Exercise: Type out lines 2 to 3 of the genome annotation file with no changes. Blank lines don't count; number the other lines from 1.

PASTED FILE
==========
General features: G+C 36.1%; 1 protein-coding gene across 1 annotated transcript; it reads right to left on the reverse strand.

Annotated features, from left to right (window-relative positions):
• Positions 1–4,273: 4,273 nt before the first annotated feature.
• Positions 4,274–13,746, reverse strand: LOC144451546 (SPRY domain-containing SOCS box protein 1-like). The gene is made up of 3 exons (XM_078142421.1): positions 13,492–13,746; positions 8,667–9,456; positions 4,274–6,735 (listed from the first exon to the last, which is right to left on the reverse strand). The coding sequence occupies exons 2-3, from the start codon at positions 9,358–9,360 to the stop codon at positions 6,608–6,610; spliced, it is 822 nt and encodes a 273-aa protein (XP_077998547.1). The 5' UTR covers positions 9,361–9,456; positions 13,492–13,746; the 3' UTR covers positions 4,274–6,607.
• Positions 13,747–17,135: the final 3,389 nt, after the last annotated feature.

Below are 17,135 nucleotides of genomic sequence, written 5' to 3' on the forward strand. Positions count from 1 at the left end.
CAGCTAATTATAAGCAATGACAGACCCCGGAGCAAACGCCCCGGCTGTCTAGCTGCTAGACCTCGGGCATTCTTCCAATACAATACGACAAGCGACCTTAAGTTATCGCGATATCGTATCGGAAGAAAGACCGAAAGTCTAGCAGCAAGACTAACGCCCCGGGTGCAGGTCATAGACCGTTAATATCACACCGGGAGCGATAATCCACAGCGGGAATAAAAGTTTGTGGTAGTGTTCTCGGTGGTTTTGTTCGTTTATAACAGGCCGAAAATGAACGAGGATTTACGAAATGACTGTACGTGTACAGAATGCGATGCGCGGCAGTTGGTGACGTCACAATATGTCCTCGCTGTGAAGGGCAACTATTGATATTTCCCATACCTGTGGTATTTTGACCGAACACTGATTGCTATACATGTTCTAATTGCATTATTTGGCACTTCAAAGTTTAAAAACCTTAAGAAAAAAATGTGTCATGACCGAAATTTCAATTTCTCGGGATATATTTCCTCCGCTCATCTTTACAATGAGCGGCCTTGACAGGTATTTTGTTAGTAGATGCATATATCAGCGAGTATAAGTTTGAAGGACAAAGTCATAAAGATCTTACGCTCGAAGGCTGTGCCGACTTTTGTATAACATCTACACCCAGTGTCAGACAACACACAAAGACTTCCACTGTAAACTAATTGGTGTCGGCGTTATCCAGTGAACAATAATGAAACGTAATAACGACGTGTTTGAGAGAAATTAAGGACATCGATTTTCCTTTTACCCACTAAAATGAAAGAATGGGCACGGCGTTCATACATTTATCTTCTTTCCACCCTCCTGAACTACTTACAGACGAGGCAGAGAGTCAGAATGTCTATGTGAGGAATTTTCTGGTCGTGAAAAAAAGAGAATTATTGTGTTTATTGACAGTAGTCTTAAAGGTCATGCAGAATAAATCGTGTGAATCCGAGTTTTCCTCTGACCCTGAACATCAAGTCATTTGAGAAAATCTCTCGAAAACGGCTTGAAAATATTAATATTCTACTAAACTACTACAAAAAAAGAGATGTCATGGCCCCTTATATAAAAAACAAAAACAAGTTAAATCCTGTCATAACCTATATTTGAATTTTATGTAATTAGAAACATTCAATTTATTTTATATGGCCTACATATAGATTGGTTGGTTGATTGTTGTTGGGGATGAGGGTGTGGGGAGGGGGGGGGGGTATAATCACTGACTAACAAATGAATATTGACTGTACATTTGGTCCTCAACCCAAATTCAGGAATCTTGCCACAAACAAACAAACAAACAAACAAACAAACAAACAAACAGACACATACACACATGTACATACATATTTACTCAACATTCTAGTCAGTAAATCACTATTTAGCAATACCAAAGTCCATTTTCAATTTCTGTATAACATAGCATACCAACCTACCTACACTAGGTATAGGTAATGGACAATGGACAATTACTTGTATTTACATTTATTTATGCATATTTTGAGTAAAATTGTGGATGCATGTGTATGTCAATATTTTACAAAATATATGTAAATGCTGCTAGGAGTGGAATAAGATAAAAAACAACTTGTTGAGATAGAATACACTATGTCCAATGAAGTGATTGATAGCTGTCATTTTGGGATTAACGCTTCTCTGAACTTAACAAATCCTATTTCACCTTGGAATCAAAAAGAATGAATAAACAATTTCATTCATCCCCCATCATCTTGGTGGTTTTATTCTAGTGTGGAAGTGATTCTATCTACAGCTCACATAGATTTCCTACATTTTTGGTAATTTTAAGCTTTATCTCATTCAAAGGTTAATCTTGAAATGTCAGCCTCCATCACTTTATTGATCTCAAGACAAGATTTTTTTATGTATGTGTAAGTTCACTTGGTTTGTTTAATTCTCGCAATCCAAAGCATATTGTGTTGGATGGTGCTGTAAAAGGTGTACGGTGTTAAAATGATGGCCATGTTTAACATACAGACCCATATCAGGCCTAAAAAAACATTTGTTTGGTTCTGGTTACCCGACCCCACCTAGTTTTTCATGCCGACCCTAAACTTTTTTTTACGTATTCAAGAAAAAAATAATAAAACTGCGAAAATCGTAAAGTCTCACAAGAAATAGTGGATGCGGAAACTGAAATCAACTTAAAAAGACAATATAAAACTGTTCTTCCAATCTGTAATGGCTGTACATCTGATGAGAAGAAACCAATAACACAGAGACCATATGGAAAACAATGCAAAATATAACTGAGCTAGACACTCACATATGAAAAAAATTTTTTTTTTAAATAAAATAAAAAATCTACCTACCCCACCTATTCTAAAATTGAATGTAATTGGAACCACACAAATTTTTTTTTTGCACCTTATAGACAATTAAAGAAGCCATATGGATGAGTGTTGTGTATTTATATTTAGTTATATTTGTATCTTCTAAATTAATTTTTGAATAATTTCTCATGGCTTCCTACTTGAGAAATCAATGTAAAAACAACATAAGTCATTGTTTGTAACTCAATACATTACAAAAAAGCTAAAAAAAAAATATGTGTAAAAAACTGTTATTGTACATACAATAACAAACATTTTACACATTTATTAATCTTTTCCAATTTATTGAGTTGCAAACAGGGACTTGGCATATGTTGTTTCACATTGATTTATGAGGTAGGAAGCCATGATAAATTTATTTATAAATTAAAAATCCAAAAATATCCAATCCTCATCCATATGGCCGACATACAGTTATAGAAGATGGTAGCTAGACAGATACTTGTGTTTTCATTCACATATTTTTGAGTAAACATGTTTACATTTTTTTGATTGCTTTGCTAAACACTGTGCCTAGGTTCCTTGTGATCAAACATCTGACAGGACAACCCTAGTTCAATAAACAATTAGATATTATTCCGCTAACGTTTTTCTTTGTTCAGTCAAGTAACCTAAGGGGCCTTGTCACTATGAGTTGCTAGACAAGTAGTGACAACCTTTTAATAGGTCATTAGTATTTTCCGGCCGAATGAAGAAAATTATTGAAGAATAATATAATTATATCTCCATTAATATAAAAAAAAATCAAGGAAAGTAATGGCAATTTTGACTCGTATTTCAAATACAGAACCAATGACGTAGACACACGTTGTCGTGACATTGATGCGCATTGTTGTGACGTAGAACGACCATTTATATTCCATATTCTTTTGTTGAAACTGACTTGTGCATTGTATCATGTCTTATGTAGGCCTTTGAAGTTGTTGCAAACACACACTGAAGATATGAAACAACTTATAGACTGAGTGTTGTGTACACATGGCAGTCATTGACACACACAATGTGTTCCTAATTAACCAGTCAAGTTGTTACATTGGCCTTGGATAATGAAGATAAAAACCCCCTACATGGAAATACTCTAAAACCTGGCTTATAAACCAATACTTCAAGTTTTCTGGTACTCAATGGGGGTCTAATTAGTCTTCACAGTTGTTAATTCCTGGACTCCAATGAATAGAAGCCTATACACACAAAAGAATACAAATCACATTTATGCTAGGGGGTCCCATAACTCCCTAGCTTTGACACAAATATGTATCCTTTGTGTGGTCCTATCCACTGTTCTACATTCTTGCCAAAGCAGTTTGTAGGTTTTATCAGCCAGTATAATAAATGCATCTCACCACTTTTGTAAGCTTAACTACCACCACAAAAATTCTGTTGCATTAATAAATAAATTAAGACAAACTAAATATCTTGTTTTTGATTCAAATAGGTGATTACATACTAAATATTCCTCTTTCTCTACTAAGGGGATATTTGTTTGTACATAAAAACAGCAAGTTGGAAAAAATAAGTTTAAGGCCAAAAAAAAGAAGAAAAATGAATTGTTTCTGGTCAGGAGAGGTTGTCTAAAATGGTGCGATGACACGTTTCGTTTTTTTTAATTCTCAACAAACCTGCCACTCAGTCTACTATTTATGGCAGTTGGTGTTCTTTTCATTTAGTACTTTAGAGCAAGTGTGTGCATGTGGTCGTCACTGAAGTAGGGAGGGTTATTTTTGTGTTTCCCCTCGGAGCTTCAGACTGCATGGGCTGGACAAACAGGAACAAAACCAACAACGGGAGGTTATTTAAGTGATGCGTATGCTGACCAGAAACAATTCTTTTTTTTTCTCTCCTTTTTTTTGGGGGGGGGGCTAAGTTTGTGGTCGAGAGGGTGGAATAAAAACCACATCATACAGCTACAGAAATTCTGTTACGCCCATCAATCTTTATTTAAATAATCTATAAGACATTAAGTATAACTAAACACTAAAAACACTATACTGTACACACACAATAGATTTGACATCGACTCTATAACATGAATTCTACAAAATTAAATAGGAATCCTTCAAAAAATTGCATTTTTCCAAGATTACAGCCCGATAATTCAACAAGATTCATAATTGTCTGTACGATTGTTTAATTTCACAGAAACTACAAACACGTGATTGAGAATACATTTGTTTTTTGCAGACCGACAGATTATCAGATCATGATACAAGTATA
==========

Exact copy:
Annotated features, from left to right (window-relative positions):
• Positions 1–4,273: 4,273 nt before the first annotated feature.